Land and Agriculture in Samoa

Here’s the 100 word summary of my recent grant submisstion:

“Despite being the archetype of socially stratified and hierarchical ancient cultures, we do not know how the Polynesian chiefdoms arose from less complex societies. The untested orthodox theory proposes that innovations in land tenure and agriculture lead to chiefly control of populations. Our international team will test this theory through new drone-based mapping and innovative soil analyses that track changes in land boundaries and agricultural productivity. Our research will discover the origins of the Polynesian chiefdoms with significant results for explanations of Polynesia prehistory, the functioning of stratified societies, and the global rise of persistent, institutionalized inequality.”

Falefa viewed from Lemafa pass.

This is very much a LKFS type of project where we will try to determine the chronology of agriculture and different types of land use in Falefa Valley, ‘Upolu, Samoa. My grant collaborators are Seth Quintus and Matthew Prebble.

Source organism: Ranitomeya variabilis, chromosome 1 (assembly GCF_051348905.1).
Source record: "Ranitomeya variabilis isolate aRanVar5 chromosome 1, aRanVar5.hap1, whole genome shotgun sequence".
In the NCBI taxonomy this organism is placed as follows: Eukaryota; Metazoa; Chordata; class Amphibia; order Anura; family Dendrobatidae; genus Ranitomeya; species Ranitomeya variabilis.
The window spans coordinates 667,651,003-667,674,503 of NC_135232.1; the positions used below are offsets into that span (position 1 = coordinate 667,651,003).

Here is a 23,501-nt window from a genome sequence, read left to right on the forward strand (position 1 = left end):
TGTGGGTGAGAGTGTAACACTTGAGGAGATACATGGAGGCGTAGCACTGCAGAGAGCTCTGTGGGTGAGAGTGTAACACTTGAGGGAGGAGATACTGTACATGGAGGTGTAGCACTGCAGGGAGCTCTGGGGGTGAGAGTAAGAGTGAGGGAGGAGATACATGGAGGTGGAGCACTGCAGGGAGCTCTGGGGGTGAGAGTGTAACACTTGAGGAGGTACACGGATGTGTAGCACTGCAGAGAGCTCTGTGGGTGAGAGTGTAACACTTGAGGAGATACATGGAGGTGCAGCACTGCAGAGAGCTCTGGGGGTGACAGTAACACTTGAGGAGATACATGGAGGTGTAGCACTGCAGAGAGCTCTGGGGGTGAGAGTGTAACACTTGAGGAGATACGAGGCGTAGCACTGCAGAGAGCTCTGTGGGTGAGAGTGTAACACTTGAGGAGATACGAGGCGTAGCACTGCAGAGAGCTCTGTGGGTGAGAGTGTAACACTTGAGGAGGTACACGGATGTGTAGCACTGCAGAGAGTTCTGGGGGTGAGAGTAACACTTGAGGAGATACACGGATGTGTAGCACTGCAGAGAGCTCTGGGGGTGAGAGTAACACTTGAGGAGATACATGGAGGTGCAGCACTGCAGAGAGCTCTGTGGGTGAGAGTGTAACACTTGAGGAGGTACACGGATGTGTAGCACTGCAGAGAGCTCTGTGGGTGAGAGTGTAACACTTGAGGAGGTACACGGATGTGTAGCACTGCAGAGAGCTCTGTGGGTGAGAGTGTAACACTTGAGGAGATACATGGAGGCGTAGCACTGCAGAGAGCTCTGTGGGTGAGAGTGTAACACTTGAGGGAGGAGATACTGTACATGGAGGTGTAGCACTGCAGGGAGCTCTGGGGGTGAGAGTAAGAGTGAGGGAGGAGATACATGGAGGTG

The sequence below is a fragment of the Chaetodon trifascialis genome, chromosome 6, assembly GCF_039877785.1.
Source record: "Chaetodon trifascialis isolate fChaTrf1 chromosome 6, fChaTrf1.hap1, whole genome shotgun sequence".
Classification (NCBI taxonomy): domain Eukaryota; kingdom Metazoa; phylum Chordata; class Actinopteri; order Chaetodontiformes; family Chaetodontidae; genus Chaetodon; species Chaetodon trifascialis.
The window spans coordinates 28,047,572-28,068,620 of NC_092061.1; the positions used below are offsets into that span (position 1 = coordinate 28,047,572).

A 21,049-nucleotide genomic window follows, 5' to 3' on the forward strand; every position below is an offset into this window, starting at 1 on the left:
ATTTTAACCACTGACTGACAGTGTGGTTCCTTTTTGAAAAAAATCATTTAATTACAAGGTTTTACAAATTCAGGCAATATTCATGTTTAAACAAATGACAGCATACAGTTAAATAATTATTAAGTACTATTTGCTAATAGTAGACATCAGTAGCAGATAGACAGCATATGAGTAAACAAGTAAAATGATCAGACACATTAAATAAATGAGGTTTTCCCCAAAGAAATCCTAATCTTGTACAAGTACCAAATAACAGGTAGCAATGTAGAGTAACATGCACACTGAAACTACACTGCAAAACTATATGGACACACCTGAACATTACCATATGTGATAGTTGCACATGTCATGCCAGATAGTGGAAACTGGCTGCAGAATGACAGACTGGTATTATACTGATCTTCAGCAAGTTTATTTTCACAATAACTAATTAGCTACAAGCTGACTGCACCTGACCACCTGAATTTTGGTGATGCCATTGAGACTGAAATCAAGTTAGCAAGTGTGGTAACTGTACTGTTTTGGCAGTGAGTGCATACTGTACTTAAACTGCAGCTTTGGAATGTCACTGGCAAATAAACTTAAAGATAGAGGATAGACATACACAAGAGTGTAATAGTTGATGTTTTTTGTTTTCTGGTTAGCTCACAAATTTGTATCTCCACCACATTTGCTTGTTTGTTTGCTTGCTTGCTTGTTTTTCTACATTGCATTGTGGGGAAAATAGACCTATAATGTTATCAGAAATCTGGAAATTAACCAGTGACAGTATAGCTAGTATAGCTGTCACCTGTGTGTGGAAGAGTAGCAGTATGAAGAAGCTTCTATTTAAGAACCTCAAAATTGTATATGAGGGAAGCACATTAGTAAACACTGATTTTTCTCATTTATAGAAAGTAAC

Evolution and the Colonization of the Pacific

Giving a talk at UCL on Monday, and also at the University of Bristol on Wednesday, has forced me to think a lot about relevant evolutionary and ecological processes that explain “mass” human movements: proximate triggers such as climate change, selection and the cost of migration, and other issues. All very relevant today.

Cochrane_UCLtalk

South American Demography Study

A new study in Nature by Goldberg et al. (http://rdcu.be/haRk) examines demographic patterns after initial colonization of South America. They rely on radiocarbon dates (summed probability distributions) and site distributions. I wonder if a similar procedure could be used for Lapita colonization of Remote Ocean and later East Polynesia. We do not have enough “clean” radiocarbon dates however ( http://www.pnas.org/cgi/content/long/108/5/1815).

However, the explanation of the South American pattern is interesting: rapid dispersal and low impact on the enviroment through hunting/gathering and low level food production. Later agriculture increases and population growth turns exponential–sounds like Oceanic colonization to me…